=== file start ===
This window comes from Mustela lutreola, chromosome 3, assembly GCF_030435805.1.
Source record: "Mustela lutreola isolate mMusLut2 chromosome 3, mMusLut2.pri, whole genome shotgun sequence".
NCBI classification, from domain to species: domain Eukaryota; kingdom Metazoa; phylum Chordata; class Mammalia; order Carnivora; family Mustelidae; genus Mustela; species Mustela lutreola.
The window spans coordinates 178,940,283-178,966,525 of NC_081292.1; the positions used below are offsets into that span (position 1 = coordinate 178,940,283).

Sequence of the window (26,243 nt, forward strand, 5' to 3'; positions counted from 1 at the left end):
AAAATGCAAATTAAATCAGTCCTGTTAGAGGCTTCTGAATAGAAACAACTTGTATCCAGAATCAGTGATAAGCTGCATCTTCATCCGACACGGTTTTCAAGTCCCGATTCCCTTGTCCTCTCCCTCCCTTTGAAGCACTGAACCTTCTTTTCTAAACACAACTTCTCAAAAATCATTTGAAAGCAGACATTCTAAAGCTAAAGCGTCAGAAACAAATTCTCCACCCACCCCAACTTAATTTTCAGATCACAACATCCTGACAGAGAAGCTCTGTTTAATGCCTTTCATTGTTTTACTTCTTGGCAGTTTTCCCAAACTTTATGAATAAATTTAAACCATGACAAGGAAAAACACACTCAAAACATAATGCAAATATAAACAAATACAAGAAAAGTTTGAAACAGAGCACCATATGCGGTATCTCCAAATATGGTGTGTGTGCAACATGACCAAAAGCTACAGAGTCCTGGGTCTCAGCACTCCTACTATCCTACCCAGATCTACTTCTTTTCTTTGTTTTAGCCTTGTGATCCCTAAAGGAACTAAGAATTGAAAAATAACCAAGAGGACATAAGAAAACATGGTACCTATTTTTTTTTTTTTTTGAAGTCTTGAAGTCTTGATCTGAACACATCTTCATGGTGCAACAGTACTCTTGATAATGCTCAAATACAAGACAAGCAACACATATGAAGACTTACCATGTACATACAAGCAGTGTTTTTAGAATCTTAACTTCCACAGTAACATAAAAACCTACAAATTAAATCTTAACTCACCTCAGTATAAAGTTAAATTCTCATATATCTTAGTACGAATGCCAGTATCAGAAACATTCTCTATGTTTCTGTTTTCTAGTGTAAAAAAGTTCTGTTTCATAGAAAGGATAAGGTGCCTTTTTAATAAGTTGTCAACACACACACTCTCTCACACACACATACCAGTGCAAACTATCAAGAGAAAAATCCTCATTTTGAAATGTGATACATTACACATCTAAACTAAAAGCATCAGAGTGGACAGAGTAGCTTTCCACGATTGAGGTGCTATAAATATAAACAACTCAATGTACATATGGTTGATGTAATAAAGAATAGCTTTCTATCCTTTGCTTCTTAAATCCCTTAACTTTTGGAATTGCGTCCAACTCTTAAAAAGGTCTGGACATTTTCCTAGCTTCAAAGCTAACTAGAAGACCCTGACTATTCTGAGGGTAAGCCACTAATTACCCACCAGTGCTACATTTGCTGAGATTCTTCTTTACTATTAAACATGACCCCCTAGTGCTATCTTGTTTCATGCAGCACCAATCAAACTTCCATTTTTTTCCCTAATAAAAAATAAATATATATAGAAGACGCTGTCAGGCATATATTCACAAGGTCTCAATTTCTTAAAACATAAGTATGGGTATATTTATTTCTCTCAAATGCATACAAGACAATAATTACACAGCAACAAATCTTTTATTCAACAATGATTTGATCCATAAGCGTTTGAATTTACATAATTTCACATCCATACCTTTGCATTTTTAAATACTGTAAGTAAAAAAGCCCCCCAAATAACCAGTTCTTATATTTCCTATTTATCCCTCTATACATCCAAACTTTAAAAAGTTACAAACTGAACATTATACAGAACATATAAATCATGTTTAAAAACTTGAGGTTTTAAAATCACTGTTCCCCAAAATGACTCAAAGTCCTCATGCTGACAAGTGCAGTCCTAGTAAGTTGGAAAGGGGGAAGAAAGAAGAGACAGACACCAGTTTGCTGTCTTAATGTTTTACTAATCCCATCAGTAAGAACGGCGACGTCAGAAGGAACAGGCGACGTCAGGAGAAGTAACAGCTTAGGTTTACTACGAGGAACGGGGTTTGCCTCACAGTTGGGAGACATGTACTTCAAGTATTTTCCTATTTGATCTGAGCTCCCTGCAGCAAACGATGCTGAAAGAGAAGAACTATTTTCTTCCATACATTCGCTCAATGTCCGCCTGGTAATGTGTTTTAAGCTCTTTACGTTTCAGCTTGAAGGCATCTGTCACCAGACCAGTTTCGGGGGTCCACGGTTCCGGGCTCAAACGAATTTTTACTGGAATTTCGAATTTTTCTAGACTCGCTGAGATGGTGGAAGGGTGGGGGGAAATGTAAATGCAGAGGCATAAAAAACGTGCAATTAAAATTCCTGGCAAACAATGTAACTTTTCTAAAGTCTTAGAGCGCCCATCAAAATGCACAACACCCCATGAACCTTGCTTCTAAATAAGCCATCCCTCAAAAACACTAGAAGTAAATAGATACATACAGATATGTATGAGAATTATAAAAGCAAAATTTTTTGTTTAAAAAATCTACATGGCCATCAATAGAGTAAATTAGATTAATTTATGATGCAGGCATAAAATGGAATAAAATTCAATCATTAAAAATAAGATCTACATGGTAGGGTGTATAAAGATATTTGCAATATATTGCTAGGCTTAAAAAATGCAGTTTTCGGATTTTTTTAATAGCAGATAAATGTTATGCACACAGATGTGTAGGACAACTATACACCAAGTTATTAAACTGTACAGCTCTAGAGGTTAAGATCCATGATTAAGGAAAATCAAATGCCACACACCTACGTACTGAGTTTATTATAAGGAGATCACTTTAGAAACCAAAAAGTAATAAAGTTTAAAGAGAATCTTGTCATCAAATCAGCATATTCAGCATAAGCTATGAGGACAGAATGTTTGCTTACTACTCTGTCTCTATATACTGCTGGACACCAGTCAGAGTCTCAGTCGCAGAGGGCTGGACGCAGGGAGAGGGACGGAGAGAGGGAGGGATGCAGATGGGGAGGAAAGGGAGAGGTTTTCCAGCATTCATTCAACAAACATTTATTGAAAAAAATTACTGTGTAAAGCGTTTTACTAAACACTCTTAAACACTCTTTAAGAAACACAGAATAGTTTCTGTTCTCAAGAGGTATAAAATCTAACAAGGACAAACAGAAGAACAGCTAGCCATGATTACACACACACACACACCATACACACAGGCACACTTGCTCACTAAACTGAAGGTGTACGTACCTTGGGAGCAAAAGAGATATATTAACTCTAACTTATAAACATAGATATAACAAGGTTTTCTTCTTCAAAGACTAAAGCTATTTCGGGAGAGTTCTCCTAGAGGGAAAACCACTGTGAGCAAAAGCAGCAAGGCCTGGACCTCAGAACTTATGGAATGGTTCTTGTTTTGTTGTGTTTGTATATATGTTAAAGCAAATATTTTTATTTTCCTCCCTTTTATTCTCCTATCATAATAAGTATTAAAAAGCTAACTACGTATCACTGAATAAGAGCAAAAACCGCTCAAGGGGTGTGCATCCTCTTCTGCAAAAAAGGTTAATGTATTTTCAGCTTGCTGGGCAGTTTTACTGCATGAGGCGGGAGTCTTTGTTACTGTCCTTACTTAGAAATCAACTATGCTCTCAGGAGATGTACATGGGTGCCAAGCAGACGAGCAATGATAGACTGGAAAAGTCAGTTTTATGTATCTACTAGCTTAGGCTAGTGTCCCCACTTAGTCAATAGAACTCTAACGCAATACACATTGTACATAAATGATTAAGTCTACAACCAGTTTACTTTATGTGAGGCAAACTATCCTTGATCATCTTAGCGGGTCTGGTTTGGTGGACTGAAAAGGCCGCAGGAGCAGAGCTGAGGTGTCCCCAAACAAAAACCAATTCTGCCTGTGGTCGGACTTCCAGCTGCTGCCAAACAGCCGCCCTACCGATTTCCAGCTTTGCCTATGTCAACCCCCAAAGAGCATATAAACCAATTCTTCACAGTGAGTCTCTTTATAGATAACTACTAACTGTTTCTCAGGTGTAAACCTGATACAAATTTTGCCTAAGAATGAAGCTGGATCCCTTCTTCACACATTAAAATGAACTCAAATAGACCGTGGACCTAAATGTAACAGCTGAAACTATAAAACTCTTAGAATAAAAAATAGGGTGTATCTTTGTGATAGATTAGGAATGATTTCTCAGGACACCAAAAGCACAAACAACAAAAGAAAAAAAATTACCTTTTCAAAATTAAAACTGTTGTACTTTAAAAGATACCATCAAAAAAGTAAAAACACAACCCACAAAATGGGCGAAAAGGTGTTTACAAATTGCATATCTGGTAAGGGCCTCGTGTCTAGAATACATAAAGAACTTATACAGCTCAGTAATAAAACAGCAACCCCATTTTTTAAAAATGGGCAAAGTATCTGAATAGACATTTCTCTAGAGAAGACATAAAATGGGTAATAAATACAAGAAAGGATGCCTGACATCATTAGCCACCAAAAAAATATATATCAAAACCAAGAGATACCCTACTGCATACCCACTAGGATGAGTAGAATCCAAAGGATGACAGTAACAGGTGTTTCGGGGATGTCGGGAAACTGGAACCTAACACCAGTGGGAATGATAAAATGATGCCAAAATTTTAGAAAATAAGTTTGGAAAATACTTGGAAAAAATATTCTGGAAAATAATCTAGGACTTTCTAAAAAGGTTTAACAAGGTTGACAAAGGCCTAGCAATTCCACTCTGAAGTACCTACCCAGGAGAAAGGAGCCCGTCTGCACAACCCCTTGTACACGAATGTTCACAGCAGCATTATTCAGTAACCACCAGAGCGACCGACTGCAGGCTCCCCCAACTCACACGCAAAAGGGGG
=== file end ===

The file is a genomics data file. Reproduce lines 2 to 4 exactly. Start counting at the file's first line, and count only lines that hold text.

Source record: "Mustela lutreola isolate mMusLut2 chromosome 3, mMusLut2.pri, whole genome shotgun sequence".
NCBI classification, from domain to species: domain Eukaryota; kingdom Metazoa; phylum Chordata; class Mammalia; order Carnivora; family Mustelidae; genus Mustela; species Mustela lutreola.
The window spans coordinates 178,940,283-178,966,525 of NC_081292.1; the positions used below are offsets into that span (position 1 = coordinate 178,940,283).